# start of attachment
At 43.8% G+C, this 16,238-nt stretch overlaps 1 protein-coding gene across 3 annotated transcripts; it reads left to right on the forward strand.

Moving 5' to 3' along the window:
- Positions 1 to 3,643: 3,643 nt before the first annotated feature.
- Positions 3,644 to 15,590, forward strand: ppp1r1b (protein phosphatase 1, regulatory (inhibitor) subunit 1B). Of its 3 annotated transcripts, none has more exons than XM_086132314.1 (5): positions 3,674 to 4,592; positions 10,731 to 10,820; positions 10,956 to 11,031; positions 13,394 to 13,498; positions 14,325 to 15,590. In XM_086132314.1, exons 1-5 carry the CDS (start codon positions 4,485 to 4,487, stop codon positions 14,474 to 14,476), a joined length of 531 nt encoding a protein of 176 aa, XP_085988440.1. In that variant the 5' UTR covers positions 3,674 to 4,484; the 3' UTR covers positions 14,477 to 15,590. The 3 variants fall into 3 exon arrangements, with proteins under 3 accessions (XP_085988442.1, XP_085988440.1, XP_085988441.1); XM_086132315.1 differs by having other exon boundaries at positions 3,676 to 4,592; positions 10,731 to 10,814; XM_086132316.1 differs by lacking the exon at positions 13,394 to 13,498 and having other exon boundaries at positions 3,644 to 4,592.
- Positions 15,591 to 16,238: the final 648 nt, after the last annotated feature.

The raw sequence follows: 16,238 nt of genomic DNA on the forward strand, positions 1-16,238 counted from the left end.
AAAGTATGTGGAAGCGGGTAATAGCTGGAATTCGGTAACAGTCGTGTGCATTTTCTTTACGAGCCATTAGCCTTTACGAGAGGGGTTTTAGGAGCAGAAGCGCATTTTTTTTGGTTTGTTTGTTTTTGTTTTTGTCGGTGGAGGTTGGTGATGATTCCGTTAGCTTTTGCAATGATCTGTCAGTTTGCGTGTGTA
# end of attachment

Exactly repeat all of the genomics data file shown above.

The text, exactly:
At 43.8% G+C, this 16,238-nt stretch overlaps 1 protein-coding gene across 3 annotated transcripts; it reads left to right on the forward strand.

Moving 5' to 3' along the window:
- Positions 1 to 3,643: 3,643 nt before the first annotated feature.
- Positions 3,644 to 15,590, forward strand: ppp1r1b (protein phosphatase 1, regulatory (inhibitor) subunit 1B). Of its 3 annotated transcripts, none has more exons than XM_086132314.1 (5): positions 3,674 to 4,592; positions 10,731 to 10,820; positions 10,956 to 11,031; positions 13,394 to 13,498; positions 14,325 to 15,590. In XM_086132314.1, exons 1-5 carry the CDS (start codon positions 4,485 to 4,487, stop codon positions 14,474 to 14,476), a joined length of 531 nt encoding a protein of 176 aa, XP_085988440.1. In that variant the 5' UTR covers positions 3,674 to 4,484; the 3' UTR covers positions 14,477 to 15,590. The 3 variants fall into 3 exon arrangements, with proteins under 3 accessions (XP_085988442.1, XP_085988440.1, XP_085988441.1); XM_086132315.1 differs by having other exon boundaries at positions 3,676 to 4,592; positions 10,731 to 10,814; XM_086132316.1 differs by lacking the exon at positions 13,394 to 13,498 and having other exon boundaries at positions 3,644 to 4,592.
- Positions 15,591 to 16,238: the final 648 nt, after the last annotated feature.

The raw sequence follows: 16,238 nt of genomic DNA on the forward strand, positions 1-16,238 counted from the left end.
AAAGTATGTGGAAGCGGGTAATAGCTGGAATTCGGTAACAGTCGTGTGCATTTTCTTTACGAGCCATTAGCCTTTACGAGAGGGGTTTTAGGAGCAGAAGCGCATTTTTTTTGGTTTGTTTGTTTTTGTTTTTGTCGGTGGAGGTTGGTGATGATTCCGTTAGCTTTTGCAATGATCTGTCAGTTTGCGTGTGTA